How to Measure your Water Flow Rate Q from an Open Pipe:
There are times when it’s necessary to estimate the flow rate from a stream constrained to flow in a water jet flowing from an open pipe. This flow measurement method doesn’t require us to have precision fluid flow measurement instrumentation, other than a straight edge and plumb bob. Flow meters or weirs would likely be more accurate, but sometimes all you have is a filled pipe with a jet of water streaming out. If that’s the case, then try this method.
There are two basic pipe flow measurement methods used to make this estimation. The first pipe flow measurement method involves pipes that are completely filled; that is they have no air in the water pipe above the fluid exiting the pipe, the other method used is a partially filled pipe. The completely filled pipe flow case will be fairly easy to measure utilizing the table enclosed below. The other method we will cover in another SmallHydro.com blog post.
Meanwhile let’s examine how to measure the pipe flow rate Q from a water jet squirting from a full pipe:
What is needed to measure the completely filled pipe flow case is a simple straight edge ruler and a plumb bob marked off at an appropriate pre defined distance, in this case we use 13 inches. To utilize this method one simply measures out an appropriate extra distance parallel to the initial pipe exit flow direction up to an intercept point with the plumb bob line that is 13 inches below that point. See flow measurement diagrams A, B & C.
You will move the ruler parallel to the pipeline until the plumb bob just touches the outer edge of the falling stream of water. By measuring this intercept distance X. for the given 13 inch plumb bob Y. value, you then simply use the table below with your pipe diameter and X value to look up the flow in gallons per minute or GPM. You can convert these values to your desired standard units of measurement as well.
This water flow estimation technique is used in agriculture to measure irrigation flow from an open pipe. This method can also be used for smaller flows, if a stream can be constrained temporarily to completely fill the inside of a pipe and flow out the end above the ground or stream tail water enough to not interfere with the plumb bob.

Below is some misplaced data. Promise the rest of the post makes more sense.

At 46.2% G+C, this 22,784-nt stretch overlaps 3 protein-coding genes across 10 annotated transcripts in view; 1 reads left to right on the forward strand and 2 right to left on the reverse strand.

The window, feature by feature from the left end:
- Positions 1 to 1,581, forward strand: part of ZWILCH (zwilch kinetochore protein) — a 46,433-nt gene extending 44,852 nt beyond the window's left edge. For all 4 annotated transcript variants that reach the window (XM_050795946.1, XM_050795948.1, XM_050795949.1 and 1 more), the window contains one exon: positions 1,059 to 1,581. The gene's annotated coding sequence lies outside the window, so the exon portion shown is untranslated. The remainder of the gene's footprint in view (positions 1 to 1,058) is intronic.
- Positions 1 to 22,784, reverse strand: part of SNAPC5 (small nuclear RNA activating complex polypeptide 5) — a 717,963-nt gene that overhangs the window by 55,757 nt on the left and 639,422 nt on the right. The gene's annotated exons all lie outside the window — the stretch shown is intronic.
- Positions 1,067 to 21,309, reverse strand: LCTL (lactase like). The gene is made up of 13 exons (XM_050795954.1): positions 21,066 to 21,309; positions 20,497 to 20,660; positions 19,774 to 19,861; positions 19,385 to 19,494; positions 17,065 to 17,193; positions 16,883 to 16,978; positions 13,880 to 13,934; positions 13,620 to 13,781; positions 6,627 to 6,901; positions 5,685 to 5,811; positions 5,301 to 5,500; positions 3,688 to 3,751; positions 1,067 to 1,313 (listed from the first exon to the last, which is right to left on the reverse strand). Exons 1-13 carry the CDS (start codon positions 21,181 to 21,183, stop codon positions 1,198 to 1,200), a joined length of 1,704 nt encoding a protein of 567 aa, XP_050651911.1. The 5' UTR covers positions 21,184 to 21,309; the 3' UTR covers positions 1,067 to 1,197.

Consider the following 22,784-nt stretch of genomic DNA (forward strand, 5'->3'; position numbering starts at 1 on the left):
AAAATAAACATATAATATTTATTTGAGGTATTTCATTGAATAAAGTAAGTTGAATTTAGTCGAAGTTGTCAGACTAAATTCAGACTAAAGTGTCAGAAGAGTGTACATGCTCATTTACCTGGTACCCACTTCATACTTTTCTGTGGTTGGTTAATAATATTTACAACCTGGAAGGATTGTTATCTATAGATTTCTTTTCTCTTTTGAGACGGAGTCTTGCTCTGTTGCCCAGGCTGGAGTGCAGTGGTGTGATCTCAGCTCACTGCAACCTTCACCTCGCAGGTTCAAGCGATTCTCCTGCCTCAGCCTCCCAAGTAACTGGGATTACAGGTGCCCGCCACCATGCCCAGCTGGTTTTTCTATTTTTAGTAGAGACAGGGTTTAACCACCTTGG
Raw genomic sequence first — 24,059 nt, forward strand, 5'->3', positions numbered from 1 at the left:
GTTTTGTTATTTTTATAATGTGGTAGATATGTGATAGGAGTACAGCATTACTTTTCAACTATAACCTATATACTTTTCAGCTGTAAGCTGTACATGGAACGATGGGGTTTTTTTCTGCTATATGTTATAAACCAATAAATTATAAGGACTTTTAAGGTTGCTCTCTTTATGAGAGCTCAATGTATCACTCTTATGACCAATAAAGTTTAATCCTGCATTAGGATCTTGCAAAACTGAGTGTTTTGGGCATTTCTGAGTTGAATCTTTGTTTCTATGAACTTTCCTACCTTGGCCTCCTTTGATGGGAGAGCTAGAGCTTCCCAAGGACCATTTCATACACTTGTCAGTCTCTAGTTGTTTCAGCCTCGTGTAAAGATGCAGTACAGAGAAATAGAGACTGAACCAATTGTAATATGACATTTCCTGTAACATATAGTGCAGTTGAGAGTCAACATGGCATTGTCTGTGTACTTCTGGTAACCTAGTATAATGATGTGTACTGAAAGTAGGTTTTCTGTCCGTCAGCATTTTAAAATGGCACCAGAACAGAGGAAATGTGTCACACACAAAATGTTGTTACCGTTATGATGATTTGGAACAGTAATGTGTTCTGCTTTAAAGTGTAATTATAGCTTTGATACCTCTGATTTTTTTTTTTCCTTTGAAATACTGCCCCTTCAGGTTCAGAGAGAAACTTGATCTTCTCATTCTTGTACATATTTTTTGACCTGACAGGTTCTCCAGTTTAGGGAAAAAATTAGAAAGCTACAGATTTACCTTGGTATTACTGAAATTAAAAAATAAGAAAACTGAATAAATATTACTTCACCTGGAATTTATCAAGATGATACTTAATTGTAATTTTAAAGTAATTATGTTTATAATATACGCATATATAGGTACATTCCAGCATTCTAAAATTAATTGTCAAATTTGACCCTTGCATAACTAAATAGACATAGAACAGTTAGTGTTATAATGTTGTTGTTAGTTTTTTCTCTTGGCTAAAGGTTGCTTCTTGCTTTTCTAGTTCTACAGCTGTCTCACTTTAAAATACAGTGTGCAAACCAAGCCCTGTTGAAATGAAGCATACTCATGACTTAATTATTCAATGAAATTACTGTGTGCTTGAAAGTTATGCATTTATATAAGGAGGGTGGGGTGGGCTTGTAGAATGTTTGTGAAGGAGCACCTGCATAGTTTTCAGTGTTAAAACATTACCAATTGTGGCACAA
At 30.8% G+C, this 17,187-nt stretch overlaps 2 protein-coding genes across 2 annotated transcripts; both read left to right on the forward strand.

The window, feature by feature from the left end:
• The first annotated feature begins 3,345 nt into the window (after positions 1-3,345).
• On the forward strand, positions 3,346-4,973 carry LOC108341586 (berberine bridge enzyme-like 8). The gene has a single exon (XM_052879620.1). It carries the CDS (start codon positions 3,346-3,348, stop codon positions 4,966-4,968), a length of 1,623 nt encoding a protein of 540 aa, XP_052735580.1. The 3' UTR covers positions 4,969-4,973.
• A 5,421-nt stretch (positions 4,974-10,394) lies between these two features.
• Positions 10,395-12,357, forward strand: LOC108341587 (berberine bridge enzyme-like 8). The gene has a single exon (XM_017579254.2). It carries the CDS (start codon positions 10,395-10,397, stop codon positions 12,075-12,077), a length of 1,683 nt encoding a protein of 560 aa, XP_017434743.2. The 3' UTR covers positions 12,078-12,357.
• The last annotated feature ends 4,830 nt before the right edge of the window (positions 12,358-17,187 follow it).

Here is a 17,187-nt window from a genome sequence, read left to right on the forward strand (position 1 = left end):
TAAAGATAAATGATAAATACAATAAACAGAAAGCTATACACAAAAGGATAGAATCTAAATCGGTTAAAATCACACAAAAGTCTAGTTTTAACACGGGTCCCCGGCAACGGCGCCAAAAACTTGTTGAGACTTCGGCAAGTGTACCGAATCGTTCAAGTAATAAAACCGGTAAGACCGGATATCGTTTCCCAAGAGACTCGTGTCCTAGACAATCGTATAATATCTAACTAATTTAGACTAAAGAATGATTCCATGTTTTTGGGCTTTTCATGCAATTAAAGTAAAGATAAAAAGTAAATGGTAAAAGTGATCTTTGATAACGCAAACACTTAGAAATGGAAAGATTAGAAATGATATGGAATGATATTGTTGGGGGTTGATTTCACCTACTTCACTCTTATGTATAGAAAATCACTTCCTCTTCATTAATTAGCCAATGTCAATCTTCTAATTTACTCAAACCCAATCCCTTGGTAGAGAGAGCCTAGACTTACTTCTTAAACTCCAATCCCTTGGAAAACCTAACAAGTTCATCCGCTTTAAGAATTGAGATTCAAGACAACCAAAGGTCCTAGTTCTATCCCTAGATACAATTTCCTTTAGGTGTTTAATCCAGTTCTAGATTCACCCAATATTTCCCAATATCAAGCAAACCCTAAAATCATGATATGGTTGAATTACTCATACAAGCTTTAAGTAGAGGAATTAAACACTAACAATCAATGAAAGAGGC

Keep in mind that if the pipe is small enough, direct measurement can be made by filling the bucket and timing the amount of time it takes to fill it, we’ll discuss this in another Small Hydro power stream flow measurement post and link to it later.
So, Let’s take a look at the measurement technique, see pipe flow measurement procedures, and diagrams A., B. and C. :
Tools needed to measure your hydropower system pipe flow rate Q:
- Straight edge ruler marked in inches
- Plumb bob or thinweight and string at least 2 feet long
- A pipe completely filled with the water flow jet about 18-24 inchs up in the air above any interference.
Procedure to measure potential hydropower system flow Q from a full flowing pipe:
- Tie plumb bob so it dangles 13 inches below the bottom of staight edge ruler
- Place straight edge ruler along top edge of pipe parallel to exit flow
- Shift ruler until plumb bob just touches outer surface of the flow at 13 inches below the attachment to ruler.
- Measure X distance betwee pipe tip and bob string attachmet point.
- Measure inside diameter of pipe
- Use ‘X’ and Diameter with edges of table to read off flow rate in GallonsPer Minute (GPM)
Note: Keep ruler parallel to pipe at all times.
Some more views of the same measurement, it works the same regardless of pipe angle. Of course bigger errors can happen at steeper angles.
The following table can be used to look up the corresponding flow rate in gallons per minute or GPM when given your measured X. value. See the reference equation given below for how this was computed. Also see the OSU irrigation and hydrology site for more information on these irrigation and other water flow measurement methods. Click the water flow table picture below to get a closer view of the table or to print it out.
- This is a pipe flow estimation table calculated for 13 inches of ‘Y’ fall. For other ‘Y’ distances use the formula given. Accuracy is not guaranteed, so check your work to make sure the results are adequate for your application.